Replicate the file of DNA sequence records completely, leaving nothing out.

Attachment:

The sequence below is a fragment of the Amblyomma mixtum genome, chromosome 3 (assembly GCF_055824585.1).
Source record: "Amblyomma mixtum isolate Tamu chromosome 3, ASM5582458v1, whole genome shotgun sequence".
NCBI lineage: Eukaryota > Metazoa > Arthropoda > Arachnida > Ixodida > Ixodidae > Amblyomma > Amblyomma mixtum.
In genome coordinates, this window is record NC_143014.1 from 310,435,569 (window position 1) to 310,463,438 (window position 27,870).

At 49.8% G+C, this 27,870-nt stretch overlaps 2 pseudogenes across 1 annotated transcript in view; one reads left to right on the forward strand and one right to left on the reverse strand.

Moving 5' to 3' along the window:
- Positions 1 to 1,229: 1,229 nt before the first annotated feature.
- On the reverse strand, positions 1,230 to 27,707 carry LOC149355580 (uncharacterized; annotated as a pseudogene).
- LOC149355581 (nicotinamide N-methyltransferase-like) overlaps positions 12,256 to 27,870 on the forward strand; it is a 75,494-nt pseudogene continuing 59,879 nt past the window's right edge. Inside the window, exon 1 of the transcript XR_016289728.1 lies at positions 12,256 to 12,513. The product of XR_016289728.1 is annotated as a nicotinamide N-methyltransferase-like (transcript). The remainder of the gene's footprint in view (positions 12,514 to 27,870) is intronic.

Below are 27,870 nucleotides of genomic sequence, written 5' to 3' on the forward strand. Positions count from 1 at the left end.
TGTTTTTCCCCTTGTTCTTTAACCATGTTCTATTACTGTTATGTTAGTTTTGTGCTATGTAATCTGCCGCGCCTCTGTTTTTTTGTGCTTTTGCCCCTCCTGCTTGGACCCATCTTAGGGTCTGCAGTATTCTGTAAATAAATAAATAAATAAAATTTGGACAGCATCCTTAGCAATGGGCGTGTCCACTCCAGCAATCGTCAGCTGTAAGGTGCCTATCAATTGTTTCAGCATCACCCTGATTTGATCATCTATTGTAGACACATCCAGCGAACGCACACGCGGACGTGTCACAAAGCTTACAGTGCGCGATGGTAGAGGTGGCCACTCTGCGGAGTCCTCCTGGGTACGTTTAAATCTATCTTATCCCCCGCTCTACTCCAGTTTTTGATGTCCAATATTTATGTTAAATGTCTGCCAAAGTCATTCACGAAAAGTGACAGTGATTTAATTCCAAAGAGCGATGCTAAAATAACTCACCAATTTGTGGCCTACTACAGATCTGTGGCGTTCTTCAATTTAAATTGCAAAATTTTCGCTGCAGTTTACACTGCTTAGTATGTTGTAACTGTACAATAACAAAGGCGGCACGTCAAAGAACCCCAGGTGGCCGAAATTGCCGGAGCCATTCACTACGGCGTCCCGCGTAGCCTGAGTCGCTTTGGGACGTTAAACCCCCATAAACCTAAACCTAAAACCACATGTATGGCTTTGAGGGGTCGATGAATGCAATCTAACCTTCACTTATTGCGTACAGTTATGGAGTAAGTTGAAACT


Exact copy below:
The sequence below is a fragment of the Amblyomma mixtum genome, chromosome 3 (assembly GCF_055824585.1).
Source record: "Amblyomma mixtum isolate Tamu chromosome 3, ASM5582458v1, whole genome shotgun sequence".
NCBI lineage: Eukaryota > Metazoa > Arthropoda > Arachnida > Ixodida > Ixodidae > Amblyomma > Amblyomma mixtum.
In genome coordinates, this window is record NC_143014.1 from 310,435,569 (window position 1) to 310,463,438 (window position 27,870).

At 49.8% G+C, this 27,870-nt stretch overlaps 2 pseudogenes across 1 annotated transcript in view; one reads left to right on the forward strand and one right to left on the reverse strand.

Moving 5' to 3' along the window:
- Positions 1 to 1,229: 1,229 nt before the first annotated feature.
- On the reverse strand, positions 1,230 to 27,707 carry LOC149355580 (uncharacterized; annotated as a pseudogene).
- LOC149355581 (nicotinamide N-methyltransferase-like) overlaps positions 12,256 to 27,870 on the forward strand; it is a 75,494-nt pseudogene continuing 59,879 nt past the window's right edge. Inside the window, exon 1 of the transcript XR_016289728.1 lies at positions 12,256 to 12,513. The product of XR_016289728.1 is annotated as a nicotinamide N-methyltransferase-like (transcript). The remainder of the gene's footprint in view (positions 12,514 to 27,870) is intronic.

Below are 27,870 nucleotides of genomic sequence, written 5' to 3' on the forward strand. Positions count from 1 at the left end.
TGTTTTTCCCCTTGTTCTTTAACCATGTTCTATTACTGTTATGTTAGTTTTGTGCTATGTAATCTGCCGCGCCTCTGTTTTTTTGTGCTTTTGCCCCTCCTGCTTGGACCCATCTTAGGGTCTGCAGTATTCTGTAAATAAATAAATAAATAAAATTTGGACAGCATCCTTAGCAATGGGCGTGTCCACTCCAGCAATCGTCAGCTGTAAGGTGCCTATCAATTGTTTCAGCATCACCCTGATTTGATCATCTATTGTAGACACATCCAGCGAACGCACACGCGGACGTGTCACAAAGCTTACAGTGCGCGATGGTAGAGGTGGCCACTCTGCGGAGTCCTCCTGGGTACGTTTAAATCTATCTTATCCCCCGCTCTACTCCAGTTTTTGATGTCCAATATTTATGTTAAATGTCTGCCAAAGTCATTCACGAAAAGTGACAGTGATTTAATTCCAAAGAGCGATGCTAAAATAACTCACCAATTTGTGGCCTACTACAGATCTGTGGCGTTCTTCAATTTAAATTGCAAAATTTTCGCTGCAGTTTACACTGCTTAGTATGTTGTAACTGTACAATAACAAAGGCGGCACGTCAAAGAACCCCAGGTGGCCGAAATTGCCGGAGCCATTCACTACGGCGTCCCGCGTAGCCTGAGTCGCTTTGGGACGTTAAACCCCCATAAACCTAAACCTAAAACCACATGTATGGCTTTGAGGGGTCGATGAATGCAATCTAACCTTCACTTATTGCGTACAGTTATGGAGTAAGTTGAAACT